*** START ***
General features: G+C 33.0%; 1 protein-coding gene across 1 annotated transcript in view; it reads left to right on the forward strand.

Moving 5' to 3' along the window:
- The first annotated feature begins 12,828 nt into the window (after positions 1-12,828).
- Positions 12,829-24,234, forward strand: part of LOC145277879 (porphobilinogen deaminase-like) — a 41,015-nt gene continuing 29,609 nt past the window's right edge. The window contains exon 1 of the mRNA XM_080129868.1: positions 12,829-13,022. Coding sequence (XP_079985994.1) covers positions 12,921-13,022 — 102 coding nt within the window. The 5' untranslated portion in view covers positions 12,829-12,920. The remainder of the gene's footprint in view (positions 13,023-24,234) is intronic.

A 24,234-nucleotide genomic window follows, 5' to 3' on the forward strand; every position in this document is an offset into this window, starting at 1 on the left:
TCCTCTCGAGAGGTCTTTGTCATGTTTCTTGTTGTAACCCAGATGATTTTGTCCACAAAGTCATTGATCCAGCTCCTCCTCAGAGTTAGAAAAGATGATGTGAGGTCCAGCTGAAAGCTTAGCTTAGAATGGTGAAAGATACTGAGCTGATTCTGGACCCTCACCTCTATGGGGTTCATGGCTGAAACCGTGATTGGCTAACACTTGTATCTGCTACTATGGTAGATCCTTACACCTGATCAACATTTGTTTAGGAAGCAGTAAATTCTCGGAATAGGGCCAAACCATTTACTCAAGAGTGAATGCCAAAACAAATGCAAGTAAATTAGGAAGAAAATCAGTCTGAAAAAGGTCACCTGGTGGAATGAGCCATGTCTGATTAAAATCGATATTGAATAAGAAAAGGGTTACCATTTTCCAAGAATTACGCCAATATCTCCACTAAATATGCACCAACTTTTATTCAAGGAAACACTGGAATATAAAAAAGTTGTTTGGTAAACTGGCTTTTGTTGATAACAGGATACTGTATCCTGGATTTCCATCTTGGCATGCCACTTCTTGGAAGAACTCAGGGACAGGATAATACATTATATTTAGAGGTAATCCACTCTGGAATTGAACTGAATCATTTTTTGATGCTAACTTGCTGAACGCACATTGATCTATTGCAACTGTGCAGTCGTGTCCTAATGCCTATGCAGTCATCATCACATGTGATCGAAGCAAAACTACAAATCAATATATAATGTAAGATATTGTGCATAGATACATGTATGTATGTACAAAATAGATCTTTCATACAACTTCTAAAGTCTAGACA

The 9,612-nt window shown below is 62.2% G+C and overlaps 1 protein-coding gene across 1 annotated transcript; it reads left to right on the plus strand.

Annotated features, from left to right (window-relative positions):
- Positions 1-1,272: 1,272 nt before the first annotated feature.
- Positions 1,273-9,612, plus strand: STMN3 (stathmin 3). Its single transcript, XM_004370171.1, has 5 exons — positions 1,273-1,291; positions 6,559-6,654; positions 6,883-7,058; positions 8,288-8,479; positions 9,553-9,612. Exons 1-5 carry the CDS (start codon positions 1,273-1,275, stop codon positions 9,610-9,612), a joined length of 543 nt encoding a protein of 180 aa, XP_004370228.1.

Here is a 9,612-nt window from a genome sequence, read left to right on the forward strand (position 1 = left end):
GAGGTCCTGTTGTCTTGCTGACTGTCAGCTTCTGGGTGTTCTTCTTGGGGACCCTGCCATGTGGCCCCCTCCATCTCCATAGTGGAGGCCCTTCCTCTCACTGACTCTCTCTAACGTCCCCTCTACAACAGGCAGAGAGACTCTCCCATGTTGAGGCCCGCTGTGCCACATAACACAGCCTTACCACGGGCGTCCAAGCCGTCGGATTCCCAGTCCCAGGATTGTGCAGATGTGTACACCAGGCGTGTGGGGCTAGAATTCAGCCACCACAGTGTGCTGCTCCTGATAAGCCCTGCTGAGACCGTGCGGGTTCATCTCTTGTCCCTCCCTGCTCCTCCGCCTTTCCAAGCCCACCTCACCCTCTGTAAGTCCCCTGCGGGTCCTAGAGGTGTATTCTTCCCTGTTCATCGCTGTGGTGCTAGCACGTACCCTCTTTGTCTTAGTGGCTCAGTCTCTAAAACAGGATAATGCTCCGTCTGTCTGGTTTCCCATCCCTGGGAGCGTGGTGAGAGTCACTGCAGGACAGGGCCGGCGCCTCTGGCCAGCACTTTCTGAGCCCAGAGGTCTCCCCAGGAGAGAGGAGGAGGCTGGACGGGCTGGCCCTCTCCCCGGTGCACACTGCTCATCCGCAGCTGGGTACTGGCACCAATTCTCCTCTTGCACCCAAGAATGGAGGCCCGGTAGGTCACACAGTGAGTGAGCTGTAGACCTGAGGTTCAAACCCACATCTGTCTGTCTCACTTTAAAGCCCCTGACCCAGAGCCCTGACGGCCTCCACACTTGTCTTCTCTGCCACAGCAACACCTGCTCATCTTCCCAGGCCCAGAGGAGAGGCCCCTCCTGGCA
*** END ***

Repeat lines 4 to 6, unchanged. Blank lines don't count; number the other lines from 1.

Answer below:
- Positions 12,829-24,234, forward strand: part of LOC145277879 (porphobilinogen deaminase-like) — a 41,015-nt gene continuing 29,609 nt past the window's right edge. The window contains exon 1 of the mRNA XM_080129868.1: positions 12,829-13,022. Coding sequence (XP_079985994.1) covers positions 12,921-13,022 — 102 coding nt within the window. The 5' untranslated portion in view covers positions 12,829-12,920. The remainder of the gene's footprint in view (positions 13,023-24,234) is intronic.

A 24,234-nucleotide genomic window follows, 5' to 3' on the forward strand; every position in this document is an offset into this window, starting at 1 on the left:
TCCTCTCGAGAGGTCTTTGTCATGTTTCTTGTTGTAACCCAGATGATTTTGTCCACAAAGTCATTGATCCAGCTCCTCCTCAGAGTTAGAAAAGATGATGTGAGGTCCAGCTGAAAGCTTAGCTTAGAATGGTGAAAGATACTGAGCTGATTCTGGACCCTCACCTCTATGGGGTTCATGGCTGAAACCGTGATTGGCTAACACTTGTATCTGCTACTATGGTAGATCCTTACACCTGATCAACATTTGTTTAGGAAGCAGTAAATTCTCGGAATAGGGCCAAACCATTTACTCAAGAGTGAATGCCAAAACAAATGCAAGTAAATTAGGAAGAAAATCAGTCTGAAAAAGGTCACCTGGTGGAATGAGCCATGTCTGATTAAAATCGATATTGAATAAGAAAAGGGTTACCATTTTCCAAGAATTACGCCAATATCTCCACTAAATATGCACCAACTTTTATTCAAGGAAACACTGGAATATAAAAAAGTTGTTTGGTAAACTGGCTTTTGTTGATAACAGGATACTGTATCCTGGATTTCCATCTTGGCATGCCACTTCTTGGAAGAACTCAGGGACAGGATAATACATTATATTTAGAGGTAATCCACTCTGGAATTGAACTGAATCATTTTTTGATGCTAACTTGCTGAACGCACATTGATCTATTGCAACTGTGCAGTCGTGTCCTAATGCCTATGCAGTCATCATCACATGTGATCGAAGCAAAACTACAAATCAATATATAATGTAAGATATTGTGCATAGATACATGTATGTATGTACAAAATAGATCTTTCATACAACTTCTAAAGTCTAGACA